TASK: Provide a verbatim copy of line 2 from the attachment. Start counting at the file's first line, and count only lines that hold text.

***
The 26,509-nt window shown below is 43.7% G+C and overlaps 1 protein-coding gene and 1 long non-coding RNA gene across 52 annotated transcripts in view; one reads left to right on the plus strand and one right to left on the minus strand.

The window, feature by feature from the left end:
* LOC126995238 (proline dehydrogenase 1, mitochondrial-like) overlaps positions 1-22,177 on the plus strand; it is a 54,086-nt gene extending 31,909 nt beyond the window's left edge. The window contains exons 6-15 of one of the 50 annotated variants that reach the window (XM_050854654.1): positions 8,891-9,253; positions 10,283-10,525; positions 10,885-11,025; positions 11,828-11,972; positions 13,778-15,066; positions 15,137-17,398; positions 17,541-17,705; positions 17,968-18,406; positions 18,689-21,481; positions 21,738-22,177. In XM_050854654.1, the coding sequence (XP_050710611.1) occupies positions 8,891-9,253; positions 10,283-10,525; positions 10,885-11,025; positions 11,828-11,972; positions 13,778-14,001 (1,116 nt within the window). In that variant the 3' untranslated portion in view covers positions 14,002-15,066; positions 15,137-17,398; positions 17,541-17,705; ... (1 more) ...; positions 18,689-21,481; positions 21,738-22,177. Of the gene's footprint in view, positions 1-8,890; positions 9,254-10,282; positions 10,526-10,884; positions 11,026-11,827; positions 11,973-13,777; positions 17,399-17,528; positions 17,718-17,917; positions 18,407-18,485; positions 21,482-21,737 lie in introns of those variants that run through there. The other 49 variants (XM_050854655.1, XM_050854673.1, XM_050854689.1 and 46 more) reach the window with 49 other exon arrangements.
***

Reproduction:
The window, feature by feature from the left end: